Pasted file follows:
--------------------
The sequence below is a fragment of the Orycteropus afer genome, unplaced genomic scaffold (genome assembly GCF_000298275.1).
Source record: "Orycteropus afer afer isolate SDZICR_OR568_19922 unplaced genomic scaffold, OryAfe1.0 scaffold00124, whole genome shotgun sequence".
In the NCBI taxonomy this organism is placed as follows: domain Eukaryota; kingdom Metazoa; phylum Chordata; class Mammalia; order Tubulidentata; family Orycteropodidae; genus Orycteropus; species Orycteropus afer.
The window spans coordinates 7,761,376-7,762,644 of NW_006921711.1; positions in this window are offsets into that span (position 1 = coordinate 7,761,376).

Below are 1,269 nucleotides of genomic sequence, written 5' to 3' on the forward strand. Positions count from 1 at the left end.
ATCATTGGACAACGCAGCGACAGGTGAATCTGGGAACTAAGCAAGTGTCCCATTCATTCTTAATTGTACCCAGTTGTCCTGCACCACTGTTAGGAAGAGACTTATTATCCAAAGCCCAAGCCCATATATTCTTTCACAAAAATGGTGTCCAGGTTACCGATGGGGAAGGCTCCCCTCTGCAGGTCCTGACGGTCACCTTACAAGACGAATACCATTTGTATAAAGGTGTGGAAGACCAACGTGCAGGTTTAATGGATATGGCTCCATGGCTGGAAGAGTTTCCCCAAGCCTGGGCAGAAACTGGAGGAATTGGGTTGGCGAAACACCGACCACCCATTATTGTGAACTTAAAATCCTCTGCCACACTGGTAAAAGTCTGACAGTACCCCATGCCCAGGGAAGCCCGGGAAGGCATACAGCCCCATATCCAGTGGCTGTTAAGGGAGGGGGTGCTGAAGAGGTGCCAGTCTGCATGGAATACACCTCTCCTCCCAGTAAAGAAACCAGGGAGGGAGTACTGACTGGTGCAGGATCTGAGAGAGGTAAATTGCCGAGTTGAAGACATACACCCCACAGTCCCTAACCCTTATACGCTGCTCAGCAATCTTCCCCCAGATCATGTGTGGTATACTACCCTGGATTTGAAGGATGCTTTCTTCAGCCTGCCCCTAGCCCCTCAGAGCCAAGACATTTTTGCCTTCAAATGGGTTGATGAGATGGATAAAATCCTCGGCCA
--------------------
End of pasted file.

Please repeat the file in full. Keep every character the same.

The sequence below is a fragment of the Orycteropus afer genome, unplaced genomic scaffold (genome assembly GCF_000298275.1).
Source record: "Orycteropus afer afer isolate SDZICR_OR568_19922 unplaced genomic scaffold, OryAfe1.0 scaffold00124, whole genome shotgun sequence".
In the NCBI taxonomy this organism is placed as follows: domain Eukaryota; kingdom Metazoa; phylum Chordata; class Mammalia; order Tubulidentata; family Orycteropodidae; genus Orycteropus; species Orycteropus afer.
The window spans coordinates 7,761,376-7,762,644 of NW_006921711.1; positions in this window are offsets into that span (position 1 = coordinate 7,761,376).

Below are 1,269 nucleotides of genomic sequence, written 5' to 3' on the forward strand. Positions count from 1 at the left end.
ATCATTGGACAACGCAGCGACAGGTGAATCTGGGAACTAAGCAAGTGTCCCATTCATTCTTAATTGTACCCAGTTGTCCTGCACCACTGTTAGGAAGAGACTTATTATCCAAAGCCCAAGCCCATATATTCTTTCACAAAAATGGTGTCCAGGTTACCGATGGGGAAGGCTCCCCTCTGCAGGTCCTGACGGTCACCTTACAAGACGAATACCATTTGTATAAAGGTGTGGAAGACCAACGTGCAGGTTTAATGGATATGGCTCCATGGCTGGAAGAGTTTCCCCAAGCCTGGGCAGAAACTGGAGGAATTGGGTTGGCGAAACACCGACCACCCATTATTGTGAACTTAAAATCCTCTGCCACACTGGTAAAAGTCTGACAGTACCCCATGCCCAGGGAAGCCCGGGAAGGCATACAGCCCCATATCCAGTGGCTGTTAAGGGAGGGGGTGCTGAAGAGGTGCCAGTCTGCATGGAATACACCTCTCCTCCCAGTAAAGAAACCAGGGAGGGAGTACTGACTGGTGCAGGATCTGAGAGAGGTAAATTGCCGAGTTGAAGACATACACCCCACAGTCCCTAACCCTTATACGCTGCTCAGCAATCTTCCCCCAGATCATGTGTGGTATACTACCCTGGATTTGAAGGATGCTTTCTTCAGCCTGCCCCTAGCCCCTCAGAGCCAAGACATTTTTGCCTTCAAATGGGTTGATGAGATGGATAAAATCCTCGGCCA